Natural capital must be accounted for in measures of economic performance. The wealth of nations includes its material, human, and natural capital. In practice, material capital alone is used to indicate national economic status. As a result, even though the gross domestic product is rising, countries are often getting poorer. Taking account of changes in natural capital (the capacity of ecosystems to supply benefits to society in the future) in measures of economic performance will help countries to choose more sustainable and equitable development pathways.
This will include the decoupling of deforestation in tropical regions from development. Wasting natural capital and destroying options for the future is irrational behavior. It occurs because the information on which we base our decisions is incomplete. Greater inclusion of the full cost to society, now and in the future, in the price of products and developments would bring the power of market forces into the service of sustainable solutions.
An effective response to adapt to global environmental change must begin now. We are already experiencing the effects of climate change and other environmental changes, and these impacts will increase rapidly in the future. Development planning at all scales, including global, national, regional and local, will need to change fundamentally to be less vulnerable to new and more variable climates and to cope with changes in the delivery of ecosystem services that underlie life support systems. Institutions, organizations, and governments need to adopt a more integrative and interlinked set of policies and governance structures to increase their resilience to the impacts of global change.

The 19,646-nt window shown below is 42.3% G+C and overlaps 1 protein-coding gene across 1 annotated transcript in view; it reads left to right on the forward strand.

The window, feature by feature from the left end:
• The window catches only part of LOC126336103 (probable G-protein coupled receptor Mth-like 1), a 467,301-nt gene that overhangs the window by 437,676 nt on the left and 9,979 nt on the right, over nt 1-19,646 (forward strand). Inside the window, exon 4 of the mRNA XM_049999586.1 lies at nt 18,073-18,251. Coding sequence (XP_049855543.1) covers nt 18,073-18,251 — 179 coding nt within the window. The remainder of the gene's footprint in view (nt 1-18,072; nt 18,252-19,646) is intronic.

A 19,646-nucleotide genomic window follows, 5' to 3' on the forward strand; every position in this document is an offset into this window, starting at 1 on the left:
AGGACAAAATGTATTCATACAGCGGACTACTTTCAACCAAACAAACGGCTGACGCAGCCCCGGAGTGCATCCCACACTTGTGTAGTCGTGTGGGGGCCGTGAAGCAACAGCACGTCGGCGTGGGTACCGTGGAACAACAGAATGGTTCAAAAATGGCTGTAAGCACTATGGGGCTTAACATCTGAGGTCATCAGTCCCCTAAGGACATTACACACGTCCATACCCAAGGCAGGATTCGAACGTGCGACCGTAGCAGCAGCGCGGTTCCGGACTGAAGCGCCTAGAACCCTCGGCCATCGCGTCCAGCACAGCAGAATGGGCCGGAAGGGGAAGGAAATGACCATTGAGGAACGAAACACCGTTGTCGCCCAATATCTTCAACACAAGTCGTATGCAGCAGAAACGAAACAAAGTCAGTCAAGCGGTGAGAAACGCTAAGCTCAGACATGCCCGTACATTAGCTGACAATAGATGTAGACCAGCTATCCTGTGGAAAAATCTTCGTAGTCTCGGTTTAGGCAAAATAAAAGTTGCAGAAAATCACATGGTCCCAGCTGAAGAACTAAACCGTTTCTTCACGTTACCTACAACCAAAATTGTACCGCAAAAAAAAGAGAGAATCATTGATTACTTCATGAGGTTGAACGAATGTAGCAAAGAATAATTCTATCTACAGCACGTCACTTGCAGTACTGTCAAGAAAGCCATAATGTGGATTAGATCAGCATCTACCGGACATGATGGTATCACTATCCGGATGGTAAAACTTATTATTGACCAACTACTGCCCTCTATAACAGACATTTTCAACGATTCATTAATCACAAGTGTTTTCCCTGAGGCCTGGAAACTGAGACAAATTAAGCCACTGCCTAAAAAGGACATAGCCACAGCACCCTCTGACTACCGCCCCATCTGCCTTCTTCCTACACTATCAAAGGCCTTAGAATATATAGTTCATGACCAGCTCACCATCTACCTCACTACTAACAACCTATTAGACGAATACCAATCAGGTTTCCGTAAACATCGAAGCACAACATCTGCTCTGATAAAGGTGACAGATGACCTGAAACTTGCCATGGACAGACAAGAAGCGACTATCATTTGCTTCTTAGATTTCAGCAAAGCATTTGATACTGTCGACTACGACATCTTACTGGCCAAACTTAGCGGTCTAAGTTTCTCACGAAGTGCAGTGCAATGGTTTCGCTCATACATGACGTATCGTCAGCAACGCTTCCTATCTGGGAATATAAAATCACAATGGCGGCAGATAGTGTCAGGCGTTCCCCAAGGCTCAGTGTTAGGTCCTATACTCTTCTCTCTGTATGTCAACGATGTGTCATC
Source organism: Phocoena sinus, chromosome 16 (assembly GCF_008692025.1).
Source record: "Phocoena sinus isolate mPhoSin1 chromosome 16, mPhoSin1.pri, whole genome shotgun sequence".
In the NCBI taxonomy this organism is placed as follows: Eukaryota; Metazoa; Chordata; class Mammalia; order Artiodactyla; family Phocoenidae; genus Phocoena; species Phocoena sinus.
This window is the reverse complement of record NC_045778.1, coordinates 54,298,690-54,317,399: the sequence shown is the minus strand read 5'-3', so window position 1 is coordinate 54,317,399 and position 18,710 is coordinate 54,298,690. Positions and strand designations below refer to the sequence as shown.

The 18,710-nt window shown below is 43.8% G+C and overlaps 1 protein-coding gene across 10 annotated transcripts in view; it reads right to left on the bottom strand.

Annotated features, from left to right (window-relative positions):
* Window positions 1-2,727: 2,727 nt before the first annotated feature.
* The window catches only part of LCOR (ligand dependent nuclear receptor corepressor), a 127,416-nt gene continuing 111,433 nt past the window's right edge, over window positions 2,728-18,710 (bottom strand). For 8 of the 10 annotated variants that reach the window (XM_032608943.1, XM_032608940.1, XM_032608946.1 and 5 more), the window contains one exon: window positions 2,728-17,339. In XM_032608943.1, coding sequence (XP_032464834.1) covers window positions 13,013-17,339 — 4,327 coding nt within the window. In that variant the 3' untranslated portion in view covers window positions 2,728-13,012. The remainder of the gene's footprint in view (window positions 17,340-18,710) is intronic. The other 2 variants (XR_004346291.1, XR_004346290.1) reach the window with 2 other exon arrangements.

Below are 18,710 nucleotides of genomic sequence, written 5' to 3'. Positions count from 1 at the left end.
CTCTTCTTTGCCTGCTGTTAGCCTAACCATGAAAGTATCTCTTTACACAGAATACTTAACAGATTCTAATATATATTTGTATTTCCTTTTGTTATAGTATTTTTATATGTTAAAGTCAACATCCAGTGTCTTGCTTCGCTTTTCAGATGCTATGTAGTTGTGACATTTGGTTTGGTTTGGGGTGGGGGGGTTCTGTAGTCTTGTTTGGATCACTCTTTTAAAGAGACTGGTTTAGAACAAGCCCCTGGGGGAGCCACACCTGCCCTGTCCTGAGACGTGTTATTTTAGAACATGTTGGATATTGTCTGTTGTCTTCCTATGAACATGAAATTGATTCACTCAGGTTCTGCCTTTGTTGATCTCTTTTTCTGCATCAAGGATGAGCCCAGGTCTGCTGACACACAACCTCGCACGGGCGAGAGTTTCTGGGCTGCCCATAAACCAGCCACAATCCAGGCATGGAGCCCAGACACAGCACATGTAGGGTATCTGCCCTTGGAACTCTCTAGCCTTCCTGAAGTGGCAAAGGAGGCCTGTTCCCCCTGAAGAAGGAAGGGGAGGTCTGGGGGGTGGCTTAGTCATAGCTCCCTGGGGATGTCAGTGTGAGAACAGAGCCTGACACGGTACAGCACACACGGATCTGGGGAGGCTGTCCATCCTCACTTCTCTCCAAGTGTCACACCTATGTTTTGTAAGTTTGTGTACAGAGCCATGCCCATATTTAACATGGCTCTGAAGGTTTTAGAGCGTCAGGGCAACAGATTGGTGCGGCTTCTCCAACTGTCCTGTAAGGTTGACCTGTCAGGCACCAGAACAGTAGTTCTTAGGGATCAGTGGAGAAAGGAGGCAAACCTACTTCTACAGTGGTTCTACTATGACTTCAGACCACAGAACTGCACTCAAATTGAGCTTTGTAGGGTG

Knowledge is available now to begin those actions but more trained practioners are needed to implement effective adaptive actions and share lessons learned. There is unrecognized and unused knowledge on adaptation to specific risks in low-income countries that needs to be mobilized. Research is needed to ensure that adaptation programs and activities are effective and efficient locally.
Developing Countries must be empowered to play a larger role in global solutions. Immediate investment in research infrastructure and human capacity is necessary to improve and scale-up research programs in crucial areas for development. This will create the needed national/regional capacity to deal with the global changes occurring today, strengthening both their capacity to mitigate but also to adapt to the changes, and critically come up with alternative solutions to development that are viable and appropriate local and globally. The improvement of research infrastructure in the developing countries will also deepen people's understanding of their environment and their responsibility towards sustainability, and allows for ethical choices on the development pathways to follow.
Signed: Harold Mooney (Stanford University., USA), Meinrat Andreae (Max Plank Institute, Germany), Carlos Nobre (INPE, Brazil), Robert Scholes (CSIR, South Africa), Lidia Brito (Mozambique), Kristie Ebi (USA), Ian Noble (World Bank), Josep Penuelas (CREAF-CSIC Catalonia, Spain), Josep Canadell (CSIRO, Australia)